For an example of each, there is one such spot in the last book I read, Ann Leckie‘s Hugo and Nebula Award winning Ancillary Justice. In it, the narrator-character is made to shoot Lieutenant Awn:

The scene is powerful, first, because we know Awn is innocent, and see her on her knees and begging for her life. We also know she is the protagonist’s favorite officer.

We know these things because we’ve gotten many tiny cues that support the fact that Awn is worthy of admiration: e.g., the annexed local population under her command requests that she not be transferred; she is firm but uneasy around upper-class citizens, having to hide her humble accent; she embraces and comforts a newly made ancillary soldier, which everyone else perceives as mere equipment. Most important, a few scenes beforehand, she herself was ordered to execute a number of townspeople unjustly, and has been feeling bereft and miserable about it. The two unfair executions mirror each other.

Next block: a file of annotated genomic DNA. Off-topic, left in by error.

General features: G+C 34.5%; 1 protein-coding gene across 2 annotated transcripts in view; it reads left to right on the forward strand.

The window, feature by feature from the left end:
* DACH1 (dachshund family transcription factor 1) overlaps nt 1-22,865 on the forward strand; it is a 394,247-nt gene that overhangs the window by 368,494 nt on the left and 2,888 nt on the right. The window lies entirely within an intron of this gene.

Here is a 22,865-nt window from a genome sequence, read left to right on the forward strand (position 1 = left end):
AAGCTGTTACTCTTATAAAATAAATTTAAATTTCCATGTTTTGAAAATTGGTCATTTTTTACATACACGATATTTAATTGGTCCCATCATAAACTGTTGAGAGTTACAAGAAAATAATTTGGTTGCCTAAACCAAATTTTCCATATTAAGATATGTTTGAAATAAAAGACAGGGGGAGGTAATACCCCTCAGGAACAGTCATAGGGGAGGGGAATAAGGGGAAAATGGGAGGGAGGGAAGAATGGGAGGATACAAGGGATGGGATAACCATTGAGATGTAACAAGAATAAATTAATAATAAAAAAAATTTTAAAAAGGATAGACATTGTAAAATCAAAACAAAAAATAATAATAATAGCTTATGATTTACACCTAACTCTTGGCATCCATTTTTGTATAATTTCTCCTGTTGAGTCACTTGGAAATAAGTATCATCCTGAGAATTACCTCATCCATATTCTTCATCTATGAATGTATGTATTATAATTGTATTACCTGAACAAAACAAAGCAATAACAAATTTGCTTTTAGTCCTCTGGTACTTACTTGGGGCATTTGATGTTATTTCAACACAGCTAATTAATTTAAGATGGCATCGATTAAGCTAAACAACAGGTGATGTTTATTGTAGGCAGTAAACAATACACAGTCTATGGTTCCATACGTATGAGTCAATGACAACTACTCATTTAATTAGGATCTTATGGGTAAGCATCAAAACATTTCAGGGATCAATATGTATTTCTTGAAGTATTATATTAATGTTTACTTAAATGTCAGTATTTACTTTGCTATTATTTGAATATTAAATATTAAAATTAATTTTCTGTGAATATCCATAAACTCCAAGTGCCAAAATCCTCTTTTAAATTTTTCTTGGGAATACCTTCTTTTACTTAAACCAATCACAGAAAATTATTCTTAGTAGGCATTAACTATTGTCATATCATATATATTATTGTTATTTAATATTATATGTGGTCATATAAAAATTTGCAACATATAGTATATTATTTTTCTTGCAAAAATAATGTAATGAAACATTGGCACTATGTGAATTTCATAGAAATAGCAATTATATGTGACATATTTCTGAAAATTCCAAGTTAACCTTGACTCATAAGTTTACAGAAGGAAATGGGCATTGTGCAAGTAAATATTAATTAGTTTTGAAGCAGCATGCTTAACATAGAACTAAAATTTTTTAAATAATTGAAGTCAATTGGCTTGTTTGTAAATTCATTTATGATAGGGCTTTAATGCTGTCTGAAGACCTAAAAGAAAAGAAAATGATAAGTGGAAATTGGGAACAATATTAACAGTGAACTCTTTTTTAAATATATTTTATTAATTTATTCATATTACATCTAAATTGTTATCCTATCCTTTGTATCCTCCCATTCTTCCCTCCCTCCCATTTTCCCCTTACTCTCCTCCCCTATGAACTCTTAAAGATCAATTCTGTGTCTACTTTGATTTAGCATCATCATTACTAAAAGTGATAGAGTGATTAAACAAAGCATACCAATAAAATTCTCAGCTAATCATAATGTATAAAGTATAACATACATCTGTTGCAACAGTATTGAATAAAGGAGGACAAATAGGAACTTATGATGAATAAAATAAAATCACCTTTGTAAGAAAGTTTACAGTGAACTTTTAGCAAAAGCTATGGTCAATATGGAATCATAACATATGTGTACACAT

We see that the order is painful for the narrator because the language in the scene  portrays Awn’s shock and terror at being betrayed, her “pure, sharp rage.” Her position on the floor, prostrate before her divine commander, is a detail that shows her obedience, helplessness, and lack of threat.

This important scene happens over halfway through the novel. The front-loading needs that much space to prepare the reader for this heart-wrenching scene, because we need to feel it in order to understand the narrator’s extreme need for revenge that leads to the climax.